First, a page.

I am deeply impressed with your homepage! Galileo Galilei has been rehabilitated. Why has Giordano Bruno not yet been rehabilitated?
Answer: Our answer is closely bound to the relevant passages in the highly regarded work “Toleranz und Gewalt. Das Christentum zwischen Bibel und Schwert“ (Tolerance and Violence. Christianity between Bible and Sword) (Münster, 2007) by the Münster-based Church historian Arnold Angenendt.
The most prominent victims of the Roman Inquisition are truly Giordano Bruno (died 1600) and Galileo Galilei (died 1642). Both gained an exceptional importance for science and the modern interpretation of the world and became precisely for that reason – because they were condemned by the Inquisition – examples of a Church opposed to progress. Giordano Bruno, a Dominican in Naples who subsequently tirelessly journeyed to France, England and Germany, represented the theology of an unlimited, infinite universe, and also the plurality of the worlds. The Roman Inquisition accused him of identifying the Holy Spirit with the soul of the world (Weltseele); denying the Holy Trinity, transubstantiation, the virginity of Mary, Jesus miracles; and particularly for asserting the infinity and plurality of the worlds… In reality his concept of the infinity of the cosmos in time and space made the Christian event of salvation placeless. On 17 January he was burned in the Roman square Campo die Fiori (cf. ebd p. 285).
Most writers who, in recent years, have studied the history of the Inquisition have concluded that the trials carried out by the Roman Inquisition were less cruel than the secular trials and sentences of the period. William Monter states that the most important distinctions were between repentant and unrepentant sinners, between accidental and deliberate sinners, between the criminal and the insane. Unlike most pre-modern tribunals, the Inquisitors relied less on torture as a means to determine the truth, but on cross examination, often with considerable psychological finesse. Although they were certainly capable of recommending the death sentence for worldly violence..., however, they mostly imposed only sentences of various lengths and intensity. In the final analysis, their concern was rather more for a culture of humiliation than force.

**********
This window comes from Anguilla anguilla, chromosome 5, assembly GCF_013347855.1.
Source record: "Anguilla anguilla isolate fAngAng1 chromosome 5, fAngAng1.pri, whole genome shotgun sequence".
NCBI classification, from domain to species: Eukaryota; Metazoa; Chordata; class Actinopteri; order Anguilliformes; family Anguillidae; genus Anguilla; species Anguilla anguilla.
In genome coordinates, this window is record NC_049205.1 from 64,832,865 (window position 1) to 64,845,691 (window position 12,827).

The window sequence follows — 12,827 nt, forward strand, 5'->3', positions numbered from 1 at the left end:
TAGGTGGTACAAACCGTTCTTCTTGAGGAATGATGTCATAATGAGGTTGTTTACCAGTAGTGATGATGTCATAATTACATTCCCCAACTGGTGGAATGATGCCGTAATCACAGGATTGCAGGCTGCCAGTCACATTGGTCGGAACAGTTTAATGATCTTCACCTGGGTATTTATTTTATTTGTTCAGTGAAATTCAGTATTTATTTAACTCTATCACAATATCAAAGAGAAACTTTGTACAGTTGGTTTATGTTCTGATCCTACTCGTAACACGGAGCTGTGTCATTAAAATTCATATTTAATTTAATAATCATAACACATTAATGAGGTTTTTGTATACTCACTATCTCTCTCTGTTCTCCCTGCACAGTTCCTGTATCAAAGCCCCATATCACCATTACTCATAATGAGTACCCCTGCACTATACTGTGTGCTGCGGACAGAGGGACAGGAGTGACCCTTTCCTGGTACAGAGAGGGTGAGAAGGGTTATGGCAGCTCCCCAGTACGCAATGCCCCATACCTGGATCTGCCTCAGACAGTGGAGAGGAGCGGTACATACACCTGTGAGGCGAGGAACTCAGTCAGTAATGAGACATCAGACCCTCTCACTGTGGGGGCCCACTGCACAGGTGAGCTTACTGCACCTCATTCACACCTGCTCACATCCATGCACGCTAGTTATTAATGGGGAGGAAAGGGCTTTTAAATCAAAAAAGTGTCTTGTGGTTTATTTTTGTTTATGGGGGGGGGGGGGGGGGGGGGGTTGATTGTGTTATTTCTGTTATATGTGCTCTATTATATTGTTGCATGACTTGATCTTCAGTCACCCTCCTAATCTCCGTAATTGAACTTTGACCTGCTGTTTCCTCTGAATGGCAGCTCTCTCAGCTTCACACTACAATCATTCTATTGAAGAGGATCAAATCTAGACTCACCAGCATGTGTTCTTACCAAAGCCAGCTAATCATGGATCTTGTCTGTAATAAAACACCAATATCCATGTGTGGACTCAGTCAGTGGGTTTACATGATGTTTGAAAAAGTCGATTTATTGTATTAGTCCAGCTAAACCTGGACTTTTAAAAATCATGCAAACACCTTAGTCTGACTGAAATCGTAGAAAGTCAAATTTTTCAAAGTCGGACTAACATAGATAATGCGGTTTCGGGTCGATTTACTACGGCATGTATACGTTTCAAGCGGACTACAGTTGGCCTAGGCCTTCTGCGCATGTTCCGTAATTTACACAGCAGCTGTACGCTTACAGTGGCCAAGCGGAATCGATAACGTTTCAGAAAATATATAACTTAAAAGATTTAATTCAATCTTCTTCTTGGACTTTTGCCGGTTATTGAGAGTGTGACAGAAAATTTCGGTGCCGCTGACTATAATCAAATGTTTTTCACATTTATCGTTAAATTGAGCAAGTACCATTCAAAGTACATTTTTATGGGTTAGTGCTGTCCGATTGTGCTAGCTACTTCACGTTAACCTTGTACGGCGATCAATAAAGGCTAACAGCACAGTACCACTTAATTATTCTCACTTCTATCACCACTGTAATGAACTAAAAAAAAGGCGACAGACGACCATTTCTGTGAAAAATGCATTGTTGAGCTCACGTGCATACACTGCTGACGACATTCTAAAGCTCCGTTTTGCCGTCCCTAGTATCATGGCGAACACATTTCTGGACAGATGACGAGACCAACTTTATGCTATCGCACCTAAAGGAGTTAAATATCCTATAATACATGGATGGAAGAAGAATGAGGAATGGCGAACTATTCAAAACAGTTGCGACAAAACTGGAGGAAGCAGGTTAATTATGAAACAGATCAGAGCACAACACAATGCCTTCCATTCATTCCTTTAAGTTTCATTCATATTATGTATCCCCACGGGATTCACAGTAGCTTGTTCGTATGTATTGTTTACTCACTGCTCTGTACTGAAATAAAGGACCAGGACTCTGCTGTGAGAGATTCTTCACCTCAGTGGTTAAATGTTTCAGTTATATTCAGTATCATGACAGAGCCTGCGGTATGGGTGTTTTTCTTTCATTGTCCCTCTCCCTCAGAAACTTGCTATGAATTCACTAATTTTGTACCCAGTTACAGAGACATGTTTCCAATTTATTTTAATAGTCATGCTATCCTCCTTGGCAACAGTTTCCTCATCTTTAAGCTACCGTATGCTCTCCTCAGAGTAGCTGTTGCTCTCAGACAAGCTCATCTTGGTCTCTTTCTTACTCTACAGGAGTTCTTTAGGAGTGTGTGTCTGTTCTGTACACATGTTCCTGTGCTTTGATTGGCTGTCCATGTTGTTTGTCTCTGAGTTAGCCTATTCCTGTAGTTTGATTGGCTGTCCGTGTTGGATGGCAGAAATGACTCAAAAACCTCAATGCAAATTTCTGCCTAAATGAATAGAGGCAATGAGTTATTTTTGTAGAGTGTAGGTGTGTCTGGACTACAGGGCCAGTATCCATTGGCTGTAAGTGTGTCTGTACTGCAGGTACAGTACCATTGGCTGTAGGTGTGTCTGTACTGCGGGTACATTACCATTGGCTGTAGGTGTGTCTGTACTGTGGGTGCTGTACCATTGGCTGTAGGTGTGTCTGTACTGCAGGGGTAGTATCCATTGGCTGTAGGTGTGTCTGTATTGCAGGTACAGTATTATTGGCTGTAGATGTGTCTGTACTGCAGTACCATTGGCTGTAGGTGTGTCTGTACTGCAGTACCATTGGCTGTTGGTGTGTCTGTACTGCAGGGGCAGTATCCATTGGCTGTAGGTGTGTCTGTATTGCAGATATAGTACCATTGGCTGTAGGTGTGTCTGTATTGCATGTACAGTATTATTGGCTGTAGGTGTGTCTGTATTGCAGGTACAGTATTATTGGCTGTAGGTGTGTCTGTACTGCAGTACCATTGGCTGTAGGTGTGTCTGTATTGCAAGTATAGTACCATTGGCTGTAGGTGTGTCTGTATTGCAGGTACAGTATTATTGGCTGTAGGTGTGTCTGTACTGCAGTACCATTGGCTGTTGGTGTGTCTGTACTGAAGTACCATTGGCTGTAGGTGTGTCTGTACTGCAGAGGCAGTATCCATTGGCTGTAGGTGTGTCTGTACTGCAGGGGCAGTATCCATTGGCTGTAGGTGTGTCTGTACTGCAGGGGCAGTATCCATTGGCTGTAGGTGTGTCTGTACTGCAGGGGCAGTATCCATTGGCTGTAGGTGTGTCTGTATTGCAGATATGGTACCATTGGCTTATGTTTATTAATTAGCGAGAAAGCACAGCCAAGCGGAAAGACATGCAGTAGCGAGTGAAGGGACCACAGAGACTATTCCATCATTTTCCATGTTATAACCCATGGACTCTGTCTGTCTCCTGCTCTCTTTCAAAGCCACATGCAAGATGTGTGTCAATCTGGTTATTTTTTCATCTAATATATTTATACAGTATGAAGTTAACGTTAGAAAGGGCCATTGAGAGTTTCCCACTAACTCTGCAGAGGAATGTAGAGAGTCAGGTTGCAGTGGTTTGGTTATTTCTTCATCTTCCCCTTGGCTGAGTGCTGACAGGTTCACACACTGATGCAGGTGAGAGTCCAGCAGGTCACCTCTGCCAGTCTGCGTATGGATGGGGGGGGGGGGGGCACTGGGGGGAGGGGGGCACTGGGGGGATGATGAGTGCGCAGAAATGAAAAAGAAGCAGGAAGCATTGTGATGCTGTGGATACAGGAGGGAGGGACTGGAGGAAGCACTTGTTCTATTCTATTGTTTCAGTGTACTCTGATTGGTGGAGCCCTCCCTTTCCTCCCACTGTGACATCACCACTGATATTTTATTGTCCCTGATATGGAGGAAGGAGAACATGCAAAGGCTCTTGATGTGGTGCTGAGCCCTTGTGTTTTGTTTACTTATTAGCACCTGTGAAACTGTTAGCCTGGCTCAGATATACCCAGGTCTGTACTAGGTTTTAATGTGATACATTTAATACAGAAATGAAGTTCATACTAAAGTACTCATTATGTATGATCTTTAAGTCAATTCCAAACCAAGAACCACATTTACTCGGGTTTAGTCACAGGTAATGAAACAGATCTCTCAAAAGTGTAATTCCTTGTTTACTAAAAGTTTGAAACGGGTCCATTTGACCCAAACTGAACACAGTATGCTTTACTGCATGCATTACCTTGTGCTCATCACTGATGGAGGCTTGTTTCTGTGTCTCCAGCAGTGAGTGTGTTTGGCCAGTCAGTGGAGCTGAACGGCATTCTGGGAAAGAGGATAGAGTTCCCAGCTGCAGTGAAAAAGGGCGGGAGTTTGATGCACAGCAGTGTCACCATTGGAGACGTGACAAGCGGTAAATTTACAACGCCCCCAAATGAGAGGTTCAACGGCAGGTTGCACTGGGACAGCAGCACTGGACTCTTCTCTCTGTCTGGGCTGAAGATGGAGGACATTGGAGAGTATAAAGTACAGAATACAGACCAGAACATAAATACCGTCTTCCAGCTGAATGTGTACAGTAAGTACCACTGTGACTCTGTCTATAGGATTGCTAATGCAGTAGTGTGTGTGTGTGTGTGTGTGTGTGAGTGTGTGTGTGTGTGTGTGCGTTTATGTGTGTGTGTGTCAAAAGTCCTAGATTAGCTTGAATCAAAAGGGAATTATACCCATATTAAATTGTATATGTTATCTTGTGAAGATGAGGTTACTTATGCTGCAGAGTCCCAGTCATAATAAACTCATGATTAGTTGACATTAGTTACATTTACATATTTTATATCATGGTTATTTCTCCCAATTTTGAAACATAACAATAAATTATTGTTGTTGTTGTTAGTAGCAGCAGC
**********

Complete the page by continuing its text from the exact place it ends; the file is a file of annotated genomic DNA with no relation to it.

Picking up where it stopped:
We follow Arnold Angenendts critical recapitulation of the Galileo and Bruno cases, as well as the entire Inquisition problematic as a phenomenon of the Catholic Church:
“In the final analysis, however, such comparisons should not and cannot deflect from the necessary fundamental criticism of the Inquisition and, least of all, should not used to make it seem better than it was. For it is precisely here that the Catholic Church shamefully removed itself from the early Christian commitment to renounce force in religious matters. Nevertheless, the comparison with secular justice is essential. The Inquisition myth requires that justice be done by understanding the entire historical context and thus it is also necessary to understand the revisionists with their surprise at new developments: the Inquisition was not the horror scenario that it was, and often still is, portrayed. However, that is not the last word: how could Christianity that wanted to be a religion of love and declared humankind to be the image of God, allow such a thing to happen, or even bring it about? The answer must be two-fold, firstly historical and then theological. Historically speaking, established Christianity managed to remain faithful at least to a shade of the New Testament commandment: “It will not be so among you” (Mt 20:26): the Inquisition was not what it is generally held to be. In reality it had a greater sense of justice and was less cruel than other forms of justice. It would be a historical prejudice not to be willing to acknowledge this. However, the theological response must be different. How could such a thing happen in a Church that wanted to commit itself to non-violence and which regarded, and still regards, itself as led by the Holy Spirit, saw itself and still sees itself as governed by the Papal office? John Paul II.s plea for forgiveness during the Holy Year 2000 does not go far enough to explain this [concerning this Papal plea see Question and Answer 41, here above as well as the Vatican II Declaration on Religious Freedom]. True, the Pope has characterised as inadequate an attempt to exonerate the Inquisition on the grounds that, compared with other tribunals of the time, it was more moderate and more correct in its work. However, is it not also the case that the historical fact of Inquisitorial executions needs to be reconciled with the papal-universal claim to leadership? (A. Angenendt, Toleranz und Gewalt, pp. 293-94.)